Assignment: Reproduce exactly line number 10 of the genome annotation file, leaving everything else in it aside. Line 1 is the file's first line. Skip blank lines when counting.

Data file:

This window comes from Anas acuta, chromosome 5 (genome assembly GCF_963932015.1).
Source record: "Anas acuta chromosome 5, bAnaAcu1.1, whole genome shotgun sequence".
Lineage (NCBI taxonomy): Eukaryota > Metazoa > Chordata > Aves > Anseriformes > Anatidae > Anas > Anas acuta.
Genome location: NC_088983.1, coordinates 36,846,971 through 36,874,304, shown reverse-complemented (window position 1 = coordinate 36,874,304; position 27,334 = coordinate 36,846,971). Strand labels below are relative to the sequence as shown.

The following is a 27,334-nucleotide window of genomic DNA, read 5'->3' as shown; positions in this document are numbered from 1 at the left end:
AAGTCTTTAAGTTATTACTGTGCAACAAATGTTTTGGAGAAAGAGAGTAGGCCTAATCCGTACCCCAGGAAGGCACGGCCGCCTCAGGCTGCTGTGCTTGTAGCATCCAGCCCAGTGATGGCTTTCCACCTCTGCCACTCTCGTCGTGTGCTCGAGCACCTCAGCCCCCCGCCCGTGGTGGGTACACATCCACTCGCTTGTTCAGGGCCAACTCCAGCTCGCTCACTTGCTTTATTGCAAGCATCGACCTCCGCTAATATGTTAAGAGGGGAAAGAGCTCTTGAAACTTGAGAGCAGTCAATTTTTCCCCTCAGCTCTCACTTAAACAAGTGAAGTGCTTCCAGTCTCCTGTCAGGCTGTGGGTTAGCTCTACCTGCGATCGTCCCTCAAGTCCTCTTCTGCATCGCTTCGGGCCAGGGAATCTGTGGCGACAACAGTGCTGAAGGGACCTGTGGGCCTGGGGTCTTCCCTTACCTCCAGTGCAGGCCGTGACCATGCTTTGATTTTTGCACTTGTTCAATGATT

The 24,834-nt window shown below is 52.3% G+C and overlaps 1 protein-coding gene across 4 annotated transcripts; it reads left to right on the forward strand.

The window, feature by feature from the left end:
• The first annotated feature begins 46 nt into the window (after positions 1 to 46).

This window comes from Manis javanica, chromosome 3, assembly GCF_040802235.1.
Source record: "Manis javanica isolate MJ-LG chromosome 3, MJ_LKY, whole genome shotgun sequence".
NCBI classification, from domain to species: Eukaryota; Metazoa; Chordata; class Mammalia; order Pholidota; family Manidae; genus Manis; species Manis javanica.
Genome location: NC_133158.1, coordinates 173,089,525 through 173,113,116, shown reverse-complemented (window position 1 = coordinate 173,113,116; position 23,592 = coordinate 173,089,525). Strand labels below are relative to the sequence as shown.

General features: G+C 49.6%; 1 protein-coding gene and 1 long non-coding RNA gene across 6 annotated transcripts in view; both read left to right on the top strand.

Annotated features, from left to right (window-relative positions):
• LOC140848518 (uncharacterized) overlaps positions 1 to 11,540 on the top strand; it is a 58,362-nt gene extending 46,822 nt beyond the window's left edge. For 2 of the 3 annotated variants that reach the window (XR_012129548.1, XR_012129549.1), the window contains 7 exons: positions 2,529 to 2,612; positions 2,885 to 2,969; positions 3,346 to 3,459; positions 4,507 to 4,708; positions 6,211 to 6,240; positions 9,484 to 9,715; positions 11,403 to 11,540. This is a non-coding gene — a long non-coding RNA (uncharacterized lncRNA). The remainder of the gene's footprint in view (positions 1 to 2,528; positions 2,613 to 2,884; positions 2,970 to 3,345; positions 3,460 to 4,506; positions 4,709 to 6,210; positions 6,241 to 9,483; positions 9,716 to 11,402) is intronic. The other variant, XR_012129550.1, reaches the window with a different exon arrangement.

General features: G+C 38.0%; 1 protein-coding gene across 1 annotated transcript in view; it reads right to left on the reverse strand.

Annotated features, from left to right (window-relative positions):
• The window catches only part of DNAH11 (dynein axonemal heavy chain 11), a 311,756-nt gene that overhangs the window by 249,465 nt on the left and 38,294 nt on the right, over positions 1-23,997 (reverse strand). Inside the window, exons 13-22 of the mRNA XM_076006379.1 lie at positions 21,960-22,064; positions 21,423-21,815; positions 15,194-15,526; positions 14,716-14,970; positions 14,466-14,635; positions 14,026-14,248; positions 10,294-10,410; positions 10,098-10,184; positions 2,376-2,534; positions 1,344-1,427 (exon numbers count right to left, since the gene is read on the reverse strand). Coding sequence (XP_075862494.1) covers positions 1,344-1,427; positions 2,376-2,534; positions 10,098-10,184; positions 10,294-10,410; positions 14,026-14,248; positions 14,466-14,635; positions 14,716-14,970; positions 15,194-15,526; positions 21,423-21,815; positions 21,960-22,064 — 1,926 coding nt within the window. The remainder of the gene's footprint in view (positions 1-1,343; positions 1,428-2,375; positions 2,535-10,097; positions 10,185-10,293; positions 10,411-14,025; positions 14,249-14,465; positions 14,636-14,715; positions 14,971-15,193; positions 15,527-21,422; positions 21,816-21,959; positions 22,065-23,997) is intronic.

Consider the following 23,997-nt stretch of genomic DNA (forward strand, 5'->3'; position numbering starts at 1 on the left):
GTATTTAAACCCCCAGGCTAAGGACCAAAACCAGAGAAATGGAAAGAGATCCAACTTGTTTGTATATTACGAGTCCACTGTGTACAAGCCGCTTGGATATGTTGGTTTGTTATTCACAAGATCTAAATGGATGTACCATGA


This window comes from Manis javanica, chromosome 3, assembly GCF_040802235.1.